Tuesday, June 26, 2012

English–Greek Ambigrams

The third batch of multi-lingual ambigrams I made are in Greek. As in the previous cases [1], I was left to deal with both another language and another alphabet. Fortunately, as with the English–Old Irish ambigrams, I was working with an alphabet that was generally similar to the Roman alphabet we use in English. In fact, the Greek alphabet gave rise to it! For this batch I consulted two fonts: a blackletter font called Spanish Main [2] for my name and a font called Fleischmann Gotisch PT [3] for Leann's and Lillian's names.

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My name in Greek is ματθαίος (transcribed as matthaios). I'm particularly pleased with the μ/w combo and more especially my use of th to make the τθ. The α/e pair isn't bad, either.

Leann's name doesn't translate directly into Greek. For the first part (Le[ah]) I figured out that the Greek word λιβάδι (transcribed as libádi) means "meadow".[4] I didn't want to use the whole thing since that would make the entire name too long, so I just kept the first two letters (λι). The second half (Ann) is available in Greek: ἄννα (transliterated as hánna). So the entire named would be λιἄννα (transcribed as lihánna). This font didn't have Greek characters, so I just made do with Roman characters (you'll just have to forgive me for my crude conversion of the l to a λ).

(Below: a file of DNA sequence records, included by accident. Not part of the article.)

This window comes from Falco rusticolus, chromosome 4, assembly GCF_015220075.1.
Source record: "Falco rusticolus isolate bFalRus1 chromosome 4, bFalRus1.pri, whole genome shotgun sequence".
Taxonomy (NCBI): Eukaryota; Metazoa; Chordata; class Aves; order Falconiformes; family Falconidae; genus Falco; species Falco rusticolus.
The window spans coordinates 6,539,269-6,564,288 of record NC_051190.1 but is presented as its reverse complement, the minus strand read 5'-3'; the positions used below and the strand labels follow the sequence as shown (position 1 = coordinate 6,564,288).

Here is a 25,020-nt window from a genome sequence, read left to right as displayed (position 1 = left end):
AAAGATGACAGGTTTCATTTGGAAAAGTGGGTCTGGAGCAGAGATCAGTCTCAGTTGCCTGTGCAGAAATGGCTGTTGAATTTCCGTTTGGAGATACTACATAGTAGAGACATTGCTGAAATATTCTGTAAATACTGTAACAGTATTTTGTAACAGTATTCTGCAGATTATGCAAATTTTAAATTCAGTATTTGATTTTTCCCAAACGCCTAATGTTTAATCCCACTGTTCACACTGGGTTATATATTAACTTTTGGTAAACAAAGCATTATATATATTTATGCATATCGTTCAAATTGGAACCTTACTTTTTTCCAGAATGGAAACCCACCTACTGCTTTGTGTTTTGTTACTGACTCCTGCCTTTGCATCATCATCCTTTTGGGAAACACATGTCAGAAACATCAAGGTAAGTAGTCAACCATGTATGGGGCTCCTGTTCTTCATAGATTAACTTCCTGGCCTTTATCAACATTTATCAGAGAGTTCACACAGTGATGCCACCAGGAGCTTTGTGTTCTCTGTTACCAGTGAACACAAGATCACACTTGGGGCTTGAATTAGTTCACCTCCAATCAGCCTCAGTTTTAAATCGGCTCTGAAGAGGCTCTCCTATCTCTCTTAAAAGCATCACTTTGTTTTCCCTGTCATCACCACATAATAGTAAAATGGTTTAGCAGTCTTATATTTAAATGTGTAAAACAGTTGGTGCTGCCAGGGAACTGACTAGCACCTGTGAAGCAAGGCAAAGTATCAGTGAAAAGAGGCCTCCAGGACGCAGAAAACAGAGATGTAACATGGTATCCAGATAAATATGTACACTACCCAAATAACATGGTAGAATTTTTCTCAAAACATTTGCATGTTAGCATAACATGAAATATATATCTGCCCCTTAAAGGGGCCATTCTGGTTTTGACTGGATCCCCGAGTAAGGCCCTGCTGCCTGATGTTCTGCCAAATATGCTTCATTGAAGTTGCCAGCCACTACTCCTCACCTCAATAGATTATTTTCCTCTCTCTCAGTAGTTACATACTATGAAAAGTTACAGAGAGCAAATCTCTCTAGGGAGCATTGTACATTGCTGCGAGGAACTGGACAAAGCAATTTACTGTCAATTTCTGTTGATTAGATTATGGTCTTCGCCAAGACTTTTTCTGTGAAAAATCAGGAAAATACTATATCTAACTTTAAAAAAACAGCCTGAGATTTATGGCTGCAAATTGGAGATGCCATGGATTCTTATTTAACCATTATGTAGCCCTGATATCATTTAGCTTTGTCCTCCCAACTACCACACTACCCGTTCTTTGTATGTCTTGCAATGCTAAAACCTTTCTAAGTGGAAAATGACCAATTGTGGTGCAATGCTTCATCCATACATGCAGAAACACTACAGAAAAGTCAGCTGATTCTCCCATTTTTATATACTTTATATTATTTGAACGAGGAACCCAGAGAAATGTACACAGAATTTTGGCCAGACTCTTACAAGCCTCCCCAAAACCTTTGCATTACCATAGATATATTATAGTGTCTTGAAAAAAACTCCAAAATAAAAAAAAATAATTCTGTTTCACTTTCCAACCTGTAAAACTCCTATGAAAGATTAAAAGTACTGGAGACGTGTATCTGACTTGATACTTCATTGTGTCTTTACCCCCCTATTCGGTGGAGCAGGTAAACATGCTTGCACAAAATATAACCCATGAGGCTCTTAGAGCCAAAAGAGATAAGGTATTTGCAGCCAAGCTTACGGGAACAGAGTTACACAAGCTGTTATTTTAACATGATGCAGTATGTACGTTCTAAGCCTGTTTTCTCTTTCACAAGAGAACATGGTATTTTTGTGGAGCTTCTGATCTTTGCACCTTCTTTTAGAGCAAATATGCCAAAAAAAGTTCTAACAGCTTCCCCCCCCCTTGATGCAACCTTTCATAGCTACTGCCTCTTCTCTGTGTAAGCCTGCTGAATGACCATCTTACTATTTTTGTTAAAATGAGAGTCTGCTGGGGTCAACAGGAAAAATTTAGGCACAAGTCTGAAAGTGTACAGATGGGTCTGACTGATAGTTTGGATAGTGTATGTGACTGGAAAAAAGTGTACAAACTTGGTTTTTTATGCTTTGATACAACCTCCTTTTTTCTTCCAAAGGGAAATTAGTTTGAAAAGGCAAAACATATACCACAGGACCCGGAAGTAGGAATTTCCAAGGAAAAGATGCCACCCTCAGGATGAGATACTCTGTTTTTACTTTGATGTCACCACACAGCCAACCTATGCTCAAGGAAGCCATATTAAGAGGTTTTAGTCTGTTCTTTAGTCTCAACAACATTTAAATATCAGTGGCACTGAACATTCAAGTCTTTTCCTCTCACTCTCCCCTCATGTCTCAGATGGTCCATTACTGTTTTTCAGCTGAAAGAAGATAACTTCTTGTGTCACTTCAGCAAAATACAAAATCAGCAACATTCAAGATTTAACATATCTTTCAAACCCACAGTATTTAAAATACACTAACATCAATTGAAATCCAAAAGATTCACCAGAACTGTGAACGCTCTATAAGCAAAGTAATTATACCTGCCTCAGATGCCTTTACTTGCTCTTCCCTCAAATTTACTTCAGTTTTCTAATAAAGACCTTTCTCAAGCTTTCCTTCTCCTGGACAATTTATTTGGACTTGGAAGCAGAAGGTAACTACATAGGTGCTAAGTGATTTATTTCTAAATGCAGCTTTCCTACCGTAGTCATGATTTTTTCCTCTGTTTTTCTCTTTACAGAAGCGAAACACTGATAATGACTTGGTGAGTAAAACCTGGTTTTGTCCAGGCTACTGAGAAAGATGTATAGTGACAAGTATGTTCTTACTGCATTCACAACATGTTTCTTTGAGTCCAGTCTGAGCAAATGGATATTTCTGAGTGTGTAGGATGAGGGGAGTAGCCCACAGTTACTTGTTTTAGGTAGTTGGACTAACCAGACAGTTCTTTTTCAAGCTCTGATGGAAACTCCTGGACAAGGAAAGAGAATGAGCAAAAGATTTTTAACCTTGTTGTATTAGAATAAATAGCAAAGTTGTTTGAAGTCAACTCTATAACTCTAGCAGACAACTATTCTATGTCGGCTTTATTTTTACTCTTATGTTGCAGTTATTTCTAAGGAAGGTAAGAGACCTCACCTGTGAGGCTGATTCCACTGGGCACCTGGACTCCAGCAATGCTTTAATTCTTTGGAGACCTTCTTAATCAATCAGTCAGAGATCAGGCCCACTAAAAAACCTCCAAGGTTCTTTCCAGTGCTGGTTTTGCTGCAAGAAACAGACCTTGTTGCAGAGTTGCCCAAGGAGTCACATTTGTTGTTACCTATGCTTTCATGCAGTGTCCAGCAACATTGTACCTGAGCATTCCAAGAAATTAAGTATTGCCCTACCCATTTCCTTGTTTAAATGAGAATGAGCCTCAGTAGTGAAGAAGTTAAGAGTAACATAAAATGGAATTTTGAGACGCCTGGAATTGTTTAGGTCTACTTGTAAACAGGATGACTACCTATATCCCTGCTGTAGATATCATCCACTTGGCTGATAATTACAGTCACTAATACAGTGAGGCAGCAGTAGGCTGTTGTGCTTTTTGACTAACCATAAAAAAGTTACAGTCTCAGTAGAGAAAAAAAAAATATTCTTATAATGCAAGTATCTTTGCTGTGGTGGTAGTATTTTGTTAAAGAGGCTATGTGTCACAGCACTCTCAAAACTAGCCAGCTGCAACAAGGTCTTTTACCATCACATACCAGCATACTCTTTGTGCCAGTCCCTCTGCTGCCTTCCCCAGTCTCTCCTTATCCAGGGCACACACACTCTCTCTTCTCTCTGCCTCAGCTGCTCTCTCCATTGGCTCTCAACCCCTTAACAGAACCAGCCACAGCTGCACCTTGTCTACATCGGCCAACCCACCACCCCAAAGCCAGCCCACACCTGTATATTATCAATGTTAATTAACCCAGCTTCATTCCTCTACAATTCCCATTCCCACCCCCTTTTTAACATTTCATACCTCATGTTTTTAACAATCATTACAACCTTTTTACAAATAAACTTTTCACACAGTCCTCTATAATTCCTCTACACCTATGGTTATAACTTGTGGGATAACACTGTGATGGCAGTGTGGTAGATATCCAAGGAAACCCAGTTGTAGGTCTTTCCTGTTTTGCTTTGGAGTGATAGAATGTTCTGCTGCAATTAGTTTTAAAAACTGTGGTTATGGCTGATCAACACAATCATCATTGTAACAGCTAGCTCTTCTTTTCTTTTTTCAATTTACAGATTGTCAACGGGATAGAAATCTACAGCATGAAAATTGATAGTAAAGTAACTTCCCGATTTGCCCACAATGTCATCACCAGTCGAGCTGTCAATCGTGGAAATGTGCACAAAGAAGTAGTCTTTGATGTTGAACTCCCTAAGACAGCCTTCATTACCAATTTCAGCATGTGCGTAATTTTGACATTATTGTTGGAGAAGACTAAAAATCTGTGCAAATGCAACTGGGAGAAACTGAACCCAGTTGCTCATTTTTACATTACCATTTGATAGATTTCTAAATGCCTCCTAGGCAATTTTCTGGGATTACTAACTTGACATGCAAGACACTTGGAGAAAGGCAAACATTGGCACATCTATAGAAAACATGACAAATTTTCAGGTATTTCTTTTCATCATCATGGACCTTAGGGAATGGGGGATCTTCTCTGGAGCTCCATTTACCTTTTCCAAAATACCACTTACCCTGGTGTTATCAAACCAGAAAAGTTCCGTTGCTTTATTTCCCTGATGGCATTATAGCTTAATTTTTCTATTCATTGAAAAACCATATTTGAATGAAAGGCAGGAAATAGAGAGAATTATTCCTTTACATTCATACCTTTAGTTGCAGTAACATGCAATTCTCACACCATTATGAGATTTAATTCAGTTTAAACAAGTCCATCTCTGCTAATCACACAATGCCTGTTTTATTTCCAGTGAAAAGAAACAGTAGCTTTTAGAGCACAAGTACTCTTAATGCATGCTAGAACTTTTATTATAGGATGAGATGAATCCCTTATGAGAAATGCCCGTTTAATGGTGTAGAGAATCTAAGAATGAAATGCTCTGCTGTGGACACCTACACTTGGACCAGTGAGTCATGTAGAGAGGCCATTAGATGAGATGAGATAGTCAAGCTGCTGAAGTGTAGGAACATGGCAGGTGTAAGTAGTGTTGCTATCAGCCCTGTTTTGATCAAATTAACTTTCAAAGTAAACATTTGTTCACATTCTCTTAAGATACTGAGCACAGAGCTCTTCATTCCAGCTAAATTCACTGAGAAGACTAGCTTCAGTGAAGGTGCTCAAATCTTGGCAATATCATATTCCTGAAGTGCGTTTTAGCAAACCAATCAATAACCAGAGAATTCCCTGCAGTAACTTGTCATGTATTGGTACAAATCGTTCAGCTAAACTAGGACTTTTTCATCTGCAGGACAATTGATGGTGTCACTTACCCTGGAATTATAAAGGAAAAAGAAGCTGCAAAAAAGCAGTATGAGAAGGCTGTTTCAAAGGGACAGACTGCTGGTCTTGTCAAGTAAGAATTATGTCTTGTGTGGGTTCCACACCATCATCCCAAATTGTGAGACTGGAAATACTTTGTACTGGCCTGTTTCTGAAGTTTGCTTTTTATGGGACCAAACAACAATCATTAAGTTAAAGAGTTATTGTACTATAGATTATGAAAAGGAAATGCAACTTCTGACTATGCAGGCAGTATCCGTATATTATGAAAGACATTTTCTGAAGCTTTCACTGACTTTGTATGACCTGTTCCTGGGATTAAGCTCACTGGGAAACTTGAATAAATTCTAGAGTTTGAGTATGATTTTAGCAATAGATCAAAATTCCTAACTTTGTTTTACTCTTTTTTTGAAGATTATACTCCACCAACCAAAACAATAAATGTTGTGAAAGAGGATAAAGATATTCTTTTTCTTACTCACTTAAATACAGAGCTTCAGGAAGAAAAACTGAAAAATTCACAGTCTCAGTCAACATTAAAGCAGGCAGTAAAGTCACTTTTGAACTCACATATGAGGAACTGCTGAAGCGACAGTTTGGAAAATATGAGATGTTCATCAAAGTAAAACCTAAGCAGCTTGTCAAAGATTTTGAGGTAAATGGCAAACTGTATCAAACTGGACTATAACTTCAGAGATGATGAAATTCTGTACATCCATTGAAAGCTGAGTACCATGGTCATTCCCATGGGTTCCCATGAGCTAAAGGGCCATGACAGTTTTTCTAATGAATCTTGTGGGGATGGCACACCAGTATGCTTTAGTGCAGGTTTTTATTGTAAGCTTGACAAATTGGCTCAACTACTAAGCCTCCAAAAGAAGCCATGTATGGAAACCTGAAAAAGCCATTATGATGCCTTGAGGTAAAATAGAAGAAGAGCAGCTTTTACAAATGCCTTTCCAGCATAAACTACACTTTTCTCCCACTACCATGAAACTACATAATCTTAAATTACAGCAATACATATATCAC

The Greek translation for the flower lily is κρίνος (transliterated krinos).[5] I am least satisfied with this ambigram. The ο/il combo doesn't really look like an ο, so once again I resorted to using colors. But everything else I tried just made it look like a p in one direction and a d in the other. The ν/l combo isn't perfect, either.


[1] See my English–Thai ambigrams here and my English–Old Irish ambigrams here.

[2] You can preview or purchase it here.

[3] You can preview or purchase it here.

[4] With the help of Google Translate.

[5] Again, with the help of Google Translate.

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